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In this Council, we often talk about the importance of implementation.

We can pass all the resolutions we like, but none of it matters if it doesn’t translate into actual progress for people on the ground.

Sri Lanka’s co-sponsorship of resolution 30/1 in October 2015 represented a moment of hope, of opportunity, the prospect of justice and accountability for the tens of thousands of victims of the country’s brutal civil war.

In that resolution, Sri Lanka pledged to set up four transitional justice mechanisms to promote “justice, reconciliation and human rights” in the country. These included an accountability mechanism involving international judges, prosecutors, and investigators; a truth and reconciliation mechanism; an office of missing persons; and an office for reparations.

Thus far only the Office of Missing Persons (OMP) has been set up – just ahead of the current session in Geneva.

There is little progress on the three other promised mechanisms.

Nor has the government delivered on its promise to repeal the abusive Prevention of Terrorism Act. The Special Rapporteur on human rights and counter-terrorism, after his visit last year noted that the “use of torture is deeply ingrained in the security sector.”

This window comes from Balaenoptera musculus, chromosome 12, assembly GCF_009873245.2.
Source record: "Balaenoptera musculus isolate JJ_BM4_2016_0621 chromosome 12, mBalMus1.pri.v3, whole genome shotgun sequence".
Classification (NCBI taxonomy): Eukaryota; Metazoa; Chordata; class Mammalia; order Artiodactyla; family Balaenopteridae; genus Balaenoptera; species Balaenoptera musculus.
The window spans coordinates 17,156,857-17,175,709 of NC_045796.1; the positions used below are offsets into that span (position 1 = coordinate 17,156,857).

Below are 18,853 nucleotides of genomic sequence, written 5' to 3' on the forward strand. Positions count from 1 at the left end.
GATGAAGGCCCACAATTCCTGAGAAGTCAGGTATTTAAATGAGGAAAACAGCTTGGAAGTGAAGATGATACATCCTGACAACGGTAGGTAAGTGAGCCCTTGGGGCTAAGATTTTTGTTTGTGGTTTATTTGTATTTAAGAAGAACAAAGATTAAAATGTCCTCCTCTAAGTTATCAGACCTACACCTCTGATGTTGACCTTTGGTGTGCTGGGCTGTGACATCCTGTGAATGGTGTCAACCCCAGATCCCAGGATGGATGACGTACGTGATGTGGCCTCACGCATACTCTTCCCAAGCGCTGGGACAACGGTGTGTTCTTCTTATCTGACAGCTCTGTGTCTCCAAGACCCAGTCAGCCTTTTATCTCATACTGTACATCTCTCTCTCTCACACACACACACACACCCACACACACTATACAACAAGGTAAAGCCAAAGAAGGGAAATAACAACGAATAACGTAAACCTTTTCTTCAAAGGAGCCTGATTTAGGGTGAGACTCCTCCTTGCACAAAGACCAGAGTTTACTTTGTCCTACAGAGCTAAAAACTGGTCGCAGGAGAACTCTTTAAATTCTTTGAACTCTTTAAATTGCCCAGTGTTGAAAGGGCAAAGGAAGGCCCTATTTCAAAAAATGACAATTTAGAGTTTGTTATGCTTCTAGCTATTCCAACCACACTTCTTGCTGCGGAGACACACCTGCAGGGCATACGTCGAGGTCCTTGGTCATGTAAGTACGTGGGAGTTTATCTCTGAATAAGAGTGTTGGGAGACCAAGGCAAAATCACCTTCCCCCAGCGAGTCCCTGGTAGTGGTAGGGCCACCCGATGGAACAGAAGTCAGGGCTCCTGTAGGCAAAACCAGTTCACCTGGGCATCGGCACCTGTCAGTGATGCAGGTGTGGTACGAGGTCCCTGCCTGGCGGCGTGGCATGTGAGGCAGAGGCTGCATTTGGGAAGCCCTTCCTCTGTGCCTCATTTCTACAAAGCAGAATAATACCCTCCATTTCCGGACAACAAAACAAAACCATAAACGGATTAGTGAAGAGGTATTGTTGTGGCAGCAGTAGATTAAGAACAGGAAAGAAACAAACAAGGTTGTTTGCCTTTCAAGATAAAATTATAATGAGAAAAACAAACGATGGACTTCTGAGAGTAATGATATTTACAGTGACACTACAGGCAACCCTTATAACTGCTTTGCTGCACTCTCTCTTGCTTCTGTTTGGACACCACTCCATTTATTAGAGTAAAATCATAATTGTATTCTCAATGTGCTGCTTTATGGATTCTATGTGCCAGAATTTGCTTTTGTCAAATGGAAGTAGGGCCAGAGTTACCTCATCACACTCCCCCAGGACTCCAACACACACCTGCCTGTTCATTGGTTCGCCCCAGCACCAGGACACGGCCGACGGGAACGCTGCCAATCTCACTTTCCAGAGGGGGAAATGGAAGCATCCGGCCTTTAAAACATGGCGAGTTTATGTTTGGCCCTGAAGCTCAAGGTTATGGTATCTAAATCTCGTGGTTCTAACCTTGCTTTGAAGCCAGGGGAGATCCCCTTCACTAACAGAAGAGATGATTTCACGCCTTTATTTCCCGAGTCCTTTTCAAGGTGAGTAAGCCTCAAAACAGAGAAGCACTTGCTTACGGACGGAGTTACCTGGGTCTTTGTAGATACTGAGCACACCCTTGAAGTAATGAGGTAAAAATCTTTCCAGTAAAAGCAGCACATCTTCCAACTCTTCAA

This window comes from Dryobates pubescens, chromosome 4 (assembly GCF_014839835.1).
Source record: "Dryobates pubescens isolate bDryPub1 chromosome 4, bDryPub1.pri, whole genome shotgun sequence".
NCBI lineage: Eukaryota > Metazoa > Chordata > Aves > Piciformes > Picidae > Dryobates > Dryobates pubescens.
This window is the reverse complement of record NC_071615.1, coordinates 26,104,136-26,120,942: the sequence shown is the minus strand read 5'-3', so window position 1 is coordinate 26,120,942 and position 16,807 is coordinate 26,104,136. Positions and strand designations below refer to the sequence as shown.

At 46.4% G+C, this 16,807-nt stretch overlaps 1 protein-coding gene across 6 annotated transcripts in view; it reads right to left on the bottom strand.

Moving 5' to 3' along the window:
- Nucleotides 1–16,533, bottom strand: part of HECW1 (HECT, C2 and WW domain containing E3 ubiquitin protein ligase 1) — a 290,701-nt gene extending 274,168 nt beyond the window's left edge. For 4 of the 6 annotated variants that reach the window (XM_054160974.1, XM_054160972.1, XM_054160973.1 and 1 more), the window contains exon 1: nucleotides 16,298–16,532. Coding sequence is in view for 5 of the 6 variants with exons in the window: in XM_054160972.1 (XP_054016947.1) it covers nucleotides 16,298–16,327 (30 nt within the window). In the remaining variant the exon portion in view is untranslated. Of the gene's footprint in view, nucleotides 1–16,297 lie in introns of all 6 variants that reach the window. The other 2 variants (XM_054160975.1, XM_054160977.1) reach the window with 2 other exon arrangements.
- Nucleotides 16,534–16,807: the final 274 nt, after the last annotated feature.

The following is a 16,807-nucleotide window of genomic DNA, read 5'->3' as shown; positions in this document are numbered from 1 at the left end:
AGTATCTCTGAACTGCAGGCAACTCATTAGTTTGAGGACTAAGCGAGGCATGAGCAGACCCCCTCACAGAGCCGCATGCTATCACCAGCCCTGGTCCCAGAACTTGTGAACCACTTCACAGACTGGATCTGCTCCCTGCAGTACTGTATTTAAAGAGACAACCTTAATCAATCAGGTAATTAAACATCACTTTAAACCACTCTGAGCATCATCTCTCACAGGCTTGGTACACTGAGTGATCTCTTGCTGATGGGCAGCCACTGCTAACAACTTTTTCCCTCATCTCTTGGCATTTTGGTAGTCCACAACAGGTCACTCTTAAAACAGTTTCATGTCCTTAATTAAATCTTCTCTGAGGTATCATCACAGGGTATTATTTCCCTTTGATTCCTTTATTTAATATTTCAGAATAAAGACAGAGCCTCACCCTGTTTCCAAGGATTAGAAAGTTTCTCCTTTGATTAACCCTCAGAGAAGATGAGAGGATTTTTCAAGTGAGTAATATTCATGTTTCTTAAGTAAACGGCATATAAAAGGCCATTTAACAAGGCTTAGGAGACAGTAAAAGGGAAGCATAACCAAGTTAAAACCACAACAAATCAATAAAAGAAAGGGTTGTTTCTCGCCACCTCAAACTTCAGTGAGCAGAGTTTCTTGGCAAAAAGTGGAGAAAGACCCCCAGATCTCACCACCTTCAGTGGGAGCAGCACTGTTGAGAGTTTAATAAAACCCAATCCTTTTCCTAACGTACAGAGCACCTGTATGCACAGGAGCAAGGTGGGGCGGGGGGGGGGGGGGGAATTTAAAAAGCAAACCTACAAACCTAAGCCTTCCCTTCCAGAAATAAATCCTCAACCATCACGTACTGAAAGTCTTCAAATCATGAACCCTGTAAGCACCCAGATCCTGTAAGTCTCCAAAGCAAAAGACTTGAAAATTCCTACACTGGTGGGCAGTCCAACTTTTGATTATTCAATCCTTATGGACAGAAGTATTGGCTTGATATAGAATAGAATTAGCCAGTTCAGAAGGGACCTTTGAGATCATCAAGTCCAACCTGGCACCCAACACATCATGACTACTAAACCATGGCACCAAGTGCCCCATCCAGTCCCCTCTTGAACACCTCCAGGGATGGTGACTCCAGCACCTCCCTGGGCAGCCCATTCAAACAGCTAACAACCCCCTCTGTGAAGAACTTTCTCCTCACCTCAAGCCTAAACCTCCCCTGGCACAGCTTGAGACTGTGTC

The government-appointed Consultation Task Force conducted extensive nationwide consultations on the transitional justice mechanisms. Its January 2017 report, containing detailed recommendations drawn from all affected communities including the security services, provided an important blueprint for the way forward, but has languished on the shelf, again representing a missed opportunity, and translating hope into mistrust.

Mr. President, we all want Sri Lanka to be a success story. We all need Sri Lanka to be a success story. But it risks becoming a Council failure, fueling disillusionment and discontent, if human rights are sidelined in the name of perceived political expediency, if the Council’s attention moves onto other issues while the promise of justice remains unfulfilled.

The Sri Lankan government should present a time-bound implementation plan to carry out its pledges to this body, and the Council needs to maintain scrutiny until Sri Lanka’s commitments are met in full.

Sri Lanka’s long-term peace and stability hinges upon the international community’s willingness to support the government in addressing the past so that it may look to the future. 


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